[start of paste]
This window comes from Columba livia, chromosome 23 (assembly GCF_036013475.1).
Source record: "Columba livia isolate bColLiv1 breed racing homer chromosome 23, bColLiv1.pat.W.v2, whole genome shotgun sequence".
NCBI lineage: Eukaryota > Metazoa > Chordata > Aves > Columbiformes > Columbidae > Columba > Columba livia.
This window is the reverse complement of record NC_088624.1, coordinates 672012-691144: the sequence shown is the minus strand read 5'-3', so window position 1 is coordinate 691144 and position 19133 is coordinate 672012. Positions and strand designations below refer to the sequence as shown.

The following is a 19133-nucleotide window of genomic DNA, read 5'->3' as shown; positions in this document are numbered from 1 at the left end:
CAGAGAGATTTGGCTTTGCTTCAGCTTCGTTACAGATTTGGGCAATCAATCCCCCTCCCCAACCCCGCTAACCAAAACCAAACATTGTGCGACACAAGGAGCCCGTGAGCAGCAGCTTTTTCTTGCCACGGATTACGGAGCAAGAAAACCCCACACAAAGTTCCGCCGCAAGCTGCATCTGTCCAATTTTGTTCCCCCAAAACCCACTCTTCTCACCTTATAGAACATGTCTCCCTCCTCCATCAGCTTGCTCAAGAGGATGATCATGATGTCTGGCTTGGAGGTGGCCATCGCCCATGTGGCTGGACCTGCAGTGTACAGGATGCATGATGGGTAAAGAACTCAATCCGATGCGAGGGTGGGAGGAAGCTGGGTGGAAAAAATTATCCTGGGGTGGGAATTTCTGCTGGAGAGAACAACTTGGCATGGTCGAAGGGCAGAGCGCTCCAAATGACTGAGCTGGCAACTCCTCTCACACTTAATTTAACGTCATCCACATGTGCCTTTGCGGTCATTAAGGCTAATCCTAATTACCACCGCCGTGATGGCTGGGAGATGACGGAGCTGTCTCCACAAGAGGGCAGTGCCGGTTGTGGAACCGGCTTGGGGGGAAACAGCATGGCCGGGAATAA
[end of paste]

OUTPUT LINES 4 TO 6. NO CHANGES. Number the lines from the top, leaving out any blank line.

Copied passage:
This window is the reverse complement of record NC_088624.1, coordinates 672012-691144: the sequence shown is the minus strand read 5'-3', so window position 1 is coordinate 691144 and position 19133 is coordinate 672012. Positions and strand designations below refer to the sequence as shown.

The following is a 19133-nucleotide window of genomic DNA, read 5'->3' as shown; positions in this document are numbered from 1 at the left end:
CAGAGAGATTTGGCTTTGCTTCAGCTTCGTTACAGATTTGGGCAATCAATCCCCCTCCCCAACCCCGCTAACCAAAACCAAACATTGTGCGACACAAGGAGCCCGTGAGCAGCAGCTTTTTCTTGCCACGGATTACGGAGCAAGAAAACCCCACACAAAGTTCCGCCGCAAGCTGCATCTGTCCAATTTTGTTCCCCCAAAACCCACTCTTCTCACCTTATAGAACATGTCTCCCTCCTCCATCAGCTTGCTCAAGAGGATGATCATGATGTCTGGCTTGGAGGTGGCCATCGCCCATGTGGCTGGACCTGCAGTGTACAGGATGCATGATGGGTAAAGAACTCAATCCGATGCGAGGGTGGGAGGAAGCTGGGTGGAAAAAATTATCCTGGGGTGGGAATTTCTGCTGGAGAGAACAACTTGGCATGGTCGAAGGGCAGAGCGCTCCAAATGACTGAGCTGGCAACTCCTCTCACACTTAATTTAACGTCATCCACATGTGCCTTTGCGGTCATTAAGGCTAATCCTAATTACCACCGCCGTGATGGCTGGGAGATGACGGAGCTGTCTCCACAAGAGGGCAGTGCCGGTTGTGGAACCGGCTTGGGGGGAAACAGCATGGCCGGGAATAA